High quality 5th wheel RV trailers. Vanleigh Beacon
The Vanleigh – Beacon – Look for a full analysis of their trailers in an upcoming post SOON

When it comes to high quality, well made 5th wheel trailers, I feel very comfortable with Arctic Fox, ORV, and Vanleigh. I know that each of these manufacturers also inspects EVERY trailer before it leaves their facility – this is FAR beyond the industry norm!

Keep an eye out for Alliance RV – due out in January. They are currently designing a prototype and appear to be on the right track! Stay tuned for more news on this company.

A quick note about SKIRTING – IF you plan to spend a significant amount of time camping in cold weather, an RV SKIRT will help you save money on propane AND avoid a costly freeze-up. If you want to see who I went to for a superior RV Skirt – Click HERE.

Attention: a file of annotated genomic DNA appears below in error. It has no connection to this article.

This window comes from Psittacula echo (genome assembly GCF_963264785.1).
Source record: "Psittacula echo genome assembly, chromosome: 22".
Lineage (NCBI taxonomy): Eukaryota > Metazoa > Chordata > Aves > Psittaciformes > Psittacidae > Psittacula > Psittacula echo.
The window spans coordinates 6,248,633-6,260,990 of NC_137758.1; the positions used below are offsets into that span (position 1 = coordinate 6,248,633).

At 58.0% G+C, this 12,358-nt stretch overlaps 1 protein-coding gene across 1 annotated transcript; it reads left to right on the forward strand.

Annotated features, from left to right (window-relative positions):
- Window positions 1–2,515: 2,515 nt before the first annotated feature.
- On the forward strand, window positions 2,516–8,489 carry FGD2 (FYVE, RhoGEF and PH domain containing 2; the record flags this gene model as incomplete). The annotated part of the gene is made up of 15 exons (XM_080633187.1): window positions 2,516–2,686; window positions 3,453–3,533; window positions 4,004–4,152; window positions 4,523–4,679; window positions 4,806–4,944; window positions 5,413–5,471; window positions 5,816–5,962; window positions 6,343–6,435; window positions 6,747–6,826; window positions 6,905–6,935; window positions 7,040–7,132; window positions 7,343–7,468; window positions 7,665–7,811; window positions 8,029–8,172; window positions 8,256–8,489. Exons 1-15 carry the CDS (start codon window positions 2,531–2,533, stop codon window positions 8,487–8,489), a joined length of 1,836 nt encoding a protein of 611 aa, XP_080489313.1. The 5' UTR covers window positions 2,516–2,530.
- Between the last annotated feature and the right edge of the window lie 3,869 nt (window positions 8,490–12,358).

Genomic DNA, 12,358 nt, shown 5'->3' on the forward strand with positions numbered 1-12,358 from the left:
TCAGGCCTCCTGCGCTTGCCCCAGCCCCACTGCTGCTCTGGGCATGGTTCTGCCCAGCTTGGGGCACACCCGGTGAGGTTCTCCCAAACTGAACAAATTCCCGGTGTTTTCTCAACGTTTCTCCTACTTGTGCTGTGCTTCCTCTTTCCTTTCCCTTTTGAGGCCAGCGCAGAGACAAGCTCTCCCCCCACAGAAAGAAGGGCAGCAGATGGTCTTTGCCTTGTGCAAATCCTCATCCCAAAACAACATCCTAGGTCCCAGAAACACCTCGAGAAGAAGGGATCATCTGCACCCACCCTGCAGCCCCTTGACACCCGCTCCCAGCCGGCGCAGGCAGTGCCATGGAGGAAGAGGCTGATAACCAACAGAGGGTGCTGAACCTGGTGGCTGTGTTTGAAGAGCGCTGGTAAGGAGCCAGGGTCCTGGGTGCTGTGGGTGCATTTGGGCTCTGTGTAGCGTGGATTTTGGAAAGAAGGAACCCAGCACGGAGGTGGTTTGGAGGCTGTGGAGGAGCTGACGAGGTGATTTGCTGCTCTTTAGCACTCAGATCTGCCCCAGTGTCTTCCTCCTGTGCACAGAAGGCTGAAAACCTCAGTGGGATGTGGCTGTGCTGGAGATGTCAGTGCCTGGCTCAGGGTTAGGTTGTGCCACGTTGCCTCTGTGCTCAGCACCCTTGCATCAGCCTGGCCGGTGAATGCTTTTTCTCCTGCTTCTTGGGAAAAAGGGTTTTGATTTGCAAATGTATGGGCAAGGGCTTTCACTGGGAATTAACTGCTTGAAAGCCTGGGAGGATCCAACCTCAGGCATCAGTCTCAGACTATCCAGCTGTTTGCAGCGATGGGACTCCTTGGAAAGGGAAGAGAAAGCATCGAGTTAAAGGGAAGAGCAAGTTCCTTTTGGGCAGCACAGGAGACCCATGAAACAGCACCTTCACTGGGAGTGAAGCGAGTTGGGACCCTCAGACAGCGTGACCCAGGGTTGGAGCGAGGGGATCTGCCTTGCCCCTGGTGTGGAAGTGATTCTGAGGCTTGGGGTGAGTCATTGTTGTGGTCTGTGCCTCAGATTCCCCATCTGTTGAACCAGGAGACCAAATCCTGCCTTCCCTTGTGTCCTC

I would love to be able to continue to recommend DRV – Mobile Suites and Jayco, however, both have been acquired by Thor and I’m concerned about each manufacturers quality control. I can definitely recommend earlier models from both of these companies (primarily 2017 and earlier.)

Other companies who are no longer in business – but made outstanding trailers include Teton, Carriage, Nu-Wa, and Excel are worth considering. Although these models are in many cases now over 10 years old, if they’ve been well cared for, they’re worth owning – and of course, can be bought for a fraction of what the original owner paid.

I’d be remiss if I didn’t at least mention Spacecraft and New Horizons – both build truly exceptional custom fifth-wheel trailers – but that comes at a premium. Its not hard to exceed $200,000. on a custom build from either AND the truck needed to pull it is not your “everyday” 3/4 or 1 ton diesel!

In closing, I truly hope this information has proven to be of value to you. If you’re in the market for an RV camper and want someone “who has your back”, my Concierge RV Buying (and Selling) Service is designed to protect you along with saving you time, money, and aggravation.

Fifth Wheel RV Buying Guide
An inspiring view at Juniper Campground – Ririe, Idaho